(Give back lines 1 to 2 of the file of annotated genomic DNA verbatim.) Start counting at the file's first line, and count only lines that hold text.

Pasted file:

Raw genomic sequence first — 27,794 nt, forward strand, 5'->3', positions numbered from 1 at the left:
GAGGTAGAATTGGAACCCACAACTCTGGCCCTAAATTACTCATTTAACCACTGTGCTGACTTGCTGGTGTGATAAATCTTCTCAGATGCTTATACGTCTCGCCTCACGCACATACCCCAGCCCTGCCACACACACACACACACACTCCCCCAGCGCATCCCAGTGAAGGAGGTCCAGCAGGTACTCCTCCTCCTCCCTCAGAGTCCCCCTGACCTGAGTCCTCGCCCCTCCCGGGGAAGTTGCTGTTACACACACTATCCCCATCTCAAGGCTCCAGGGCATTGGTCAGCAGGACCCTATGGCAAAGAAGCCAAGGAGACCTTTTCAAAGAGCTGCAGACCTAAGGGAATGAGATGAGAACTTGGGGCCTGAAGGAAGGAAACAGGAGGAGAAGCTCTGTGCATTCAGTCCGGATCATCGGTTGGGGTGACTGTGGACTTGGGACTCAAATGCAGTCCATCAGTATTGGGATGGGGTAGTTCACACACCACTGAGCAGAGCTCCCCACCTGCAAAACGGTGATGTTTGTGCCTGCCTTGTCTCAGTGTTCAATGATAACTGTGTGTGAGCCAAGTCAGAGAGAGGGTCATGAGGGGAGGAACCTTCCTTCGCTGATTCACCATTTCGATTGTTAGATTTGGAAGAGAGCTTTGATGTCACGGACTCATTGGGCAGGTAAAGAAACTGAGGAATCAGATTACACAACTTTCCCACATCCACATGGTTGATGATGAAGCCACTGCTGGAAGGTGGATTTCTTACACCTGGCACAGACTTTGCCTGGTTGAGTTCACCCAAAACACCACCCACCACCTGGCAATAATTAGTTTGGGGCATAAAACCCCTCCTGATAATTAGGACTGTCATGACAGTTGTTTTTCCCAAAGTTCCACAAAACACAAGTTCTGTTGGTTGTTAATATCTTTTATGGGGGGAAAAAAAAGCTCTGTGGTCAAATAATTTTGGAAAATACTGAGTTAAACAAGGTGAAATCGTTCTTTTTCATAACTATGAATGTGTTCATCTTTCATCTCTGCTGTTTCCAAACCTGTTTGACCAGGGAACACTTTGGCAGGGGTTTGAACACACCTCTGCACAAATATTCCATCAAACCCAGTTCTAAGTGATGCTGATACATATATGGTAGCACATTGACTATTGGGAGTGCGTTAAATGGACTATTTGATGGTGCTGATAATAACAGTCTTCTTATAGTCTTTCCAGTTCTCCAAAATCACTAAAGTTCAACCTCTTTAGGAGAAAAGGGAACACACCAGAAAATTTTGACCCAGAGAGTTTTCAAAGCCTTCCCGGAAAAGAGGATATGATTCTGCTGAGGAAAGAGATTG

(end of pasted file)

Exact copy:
Raw genomic sequence first — 27,794 nt, forward strand, 5'->3', positions numbered from 1 at the left:
GAGGTAGAATTGGAACCCACAACTCTGGCCCTAAATTACTCATTTAACCACTGTGCTGACTTGCTGGTGTGATAAATCTTCTCAGATGCTTATACGTCTCGCCTCACGCACATACCCCAGCCCTGCCACACACACACACACACACTCCCCCAGCGCATCCCAGTGAAGGAGGTCCAGCAGGTACTCCTCCTCCTCCCTCAGAGTCCCCCTGACCTGAGTCCTCGCCCCTCCCGGGGAAGTTGCTGTTACACACACTATCCCCATCTCAAGGCTCCAGGGCATTGGTCAGCAGGACCCTATGGCAAAGAAGCCAAGGAGACCTTTTCAAAGAGCTGCAGACCTAAGGGAATGAGATGAGAACTTGGGGCCTGAAGGAAGGAAACAGGAGGAGAAGCTCTGTGCATTCAGTCCGGATCATCGGTTGGGGTGACTGTGGACTTGGGACTCAAATGCAGTCCATCAGTATTGGGATGGGGTAGTTCACACACCACTGAGCAGAGCTCCCCACCTGCAAAACGGTGATGTTTGTGCCTGCCTTGTCTCAGTGTTCAATGATAACTGTGTGTGAGCCAAGTCAGAGAGAGGGTCATGAGGGGAGGAACCTTCCTTCGCTGATTCACCATTTCGATTGTTAGATTTGGAAGAGAGCTTTGATGTCACGGACTCATTGGGCAGGTAAAGAAACTGAGGAATCAGATTACACAACTTTCCCACATCCACATGGTTGATGATGAAGCCACTGCTGGAAGGTGGATTTCTTACACCTGGCACAGACTTTGCCTGGTTGAGTTCACCCAAAACACCACCCACCACCTGGCAATAATTAGTTTGGGGCATAAAACCCCTCCTGATAATTAGGACTGTCATGACAGTTGTTTTTCCCAAAGTTCCACAAAACACAAGTTCTGTTGGTTGTTAATATCTTTTATGGGGGGAAAAAAAAGCTCTGTGGTCAAATAATTTTGGAAAATACTGAGTTAAACAAGGTGAAATCGTTCTTTTTCATAACTATGAATGTGTTCATCTTTCATCTCTGCTGTTTCCAAACCTGTTTGACCAGGGAACACTTTGGCAGGGGTTTGAACACACCTCTGCACAAATATTCCATCAAACCCAGTTCTAAGTGATGCTGATACATATATGGTAGCACATTGACTATTGGGAGTGCGTTAAATGGACTATTTGATGGTGCTGATAATAACAGTCTTCTTATAGTCTTTCCAGTTCTCCAAAATCACTAAAGTTCAACCTCTTTAGGAGAAAAGGGAACACACCAGAAAATTTTGACCCAGAGAGTTTTCAAAGCCTTCCCGGAAAAGAGGATATGATTCTGCTGAGGAAAGAGATTG